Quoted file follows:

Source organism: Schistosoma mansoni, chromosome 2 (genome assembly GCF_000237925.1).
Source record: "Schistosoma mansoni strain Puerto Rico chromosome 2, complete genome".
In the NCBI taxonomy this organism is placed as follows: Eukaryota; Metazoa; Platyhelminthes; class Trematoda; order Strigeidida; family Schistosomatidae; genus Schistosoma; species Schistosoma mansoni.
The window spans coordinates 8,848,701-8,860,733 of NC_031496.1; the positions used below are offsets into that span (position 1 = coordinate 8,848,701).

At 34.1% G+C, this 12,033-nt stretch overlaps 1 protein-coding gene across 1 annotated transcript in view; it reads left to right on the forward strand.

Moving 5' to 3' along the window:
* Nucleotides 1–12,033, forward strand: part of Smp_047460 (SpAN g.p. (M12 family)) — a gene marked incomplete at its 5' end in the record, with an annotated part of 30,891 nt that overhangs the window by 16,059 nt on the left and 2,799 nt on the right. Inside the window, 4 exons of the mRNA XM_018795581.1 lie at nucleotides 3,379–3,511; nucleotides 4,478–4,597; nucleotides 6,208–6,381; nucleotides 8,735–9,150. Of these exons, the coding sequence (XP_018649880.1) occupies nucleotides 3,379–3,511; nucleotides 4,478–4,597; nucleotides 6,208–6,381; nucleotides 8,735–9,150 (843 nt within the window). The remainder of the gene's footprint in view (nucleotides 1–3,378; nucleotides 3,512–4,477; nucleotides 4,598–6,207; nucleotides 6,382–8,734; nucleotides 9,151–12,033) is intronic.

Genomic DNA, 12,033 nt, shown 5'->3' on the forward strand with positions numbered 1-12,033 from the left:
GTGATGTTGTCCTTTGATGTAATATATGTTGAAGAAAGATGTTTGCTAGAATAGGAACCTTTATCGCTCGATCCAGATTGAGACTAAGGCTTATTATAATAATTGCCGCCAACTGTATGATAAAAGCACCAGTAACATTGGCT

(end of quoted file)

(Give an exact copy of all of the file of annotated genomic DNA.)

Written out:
Source organism: Schistosoma mansoni, chromosome 2 (genome assembly GCF_000237925.1).
Source record: "Schistosoma mansoni strain Puerto Rico chromosome 2, complete genome".
In the NCBI taxonomy this organism is placed as follows: Eukaryota; Metazoa; Platyhelminthes; class Trematoda; order Strigeidida; family Schistosomatidae; genus Schistosoma; species Schistosoma mansoni.
The window spans coordinates 8,848,701-8,860,733 of NC_031496.1; the positions used below are offsets into that span (position 1 = coordinate 8,848,701).

At 34.1% G+C, this 12,033-nt stretch overlaps 1 protein-coding gene across 1 annotated transcript in view; it reads left to right on the forward strand.

Moving 5' to 3' along the window:
* Nucleotides 1–12,033, forward strand: part of Smp_047460 (SpAN g.p. (M12 family)) — a gene marked incomplete at its 5' end in the record, with an annotated part of 30,891 nt that overhangs the window by 16,059 nt on the left and 2,799 nt on the right. Inside the window, 4 exons of the mRNA XM_018795581.1 lie at nucleotides 3,379–3,511; nucleotides 4,478–4,597; nucleotides 6,208–6,381; nucleotides 8,735–9,150. Of these exons, the coding sequence (XP_018649880.1) occupies nucleotides 3,379–3,511; nucleotides 4,478–4,597; nucleotides 6,208–6,381; nucleotides 8,735–9,150 (843 nt within the window). The remainder of the gene's footprint in view (nucleotides 1–3,378; nucleotides 3,512–4,477; nucleotides 4,598–6,207; nucleotides 6,382–8,734; nucleotides 9,151–12,033) is intronic.

Genomic DNA, 12,033 nt, shown 5'->3' on the forward strand with positions numbered 1-12,033 from the left:
GTGATGTTGTCCTTTGATGTAATATATGTTGAAGAAAGATGTTTGCTAGAATAGGAACCTTTATCGCTCGATCCAGATTGAGACTAAGGCTTATTATAATAATTGCCGCCAACTGTATGATAAAAGCACCAGTAACATTGGCT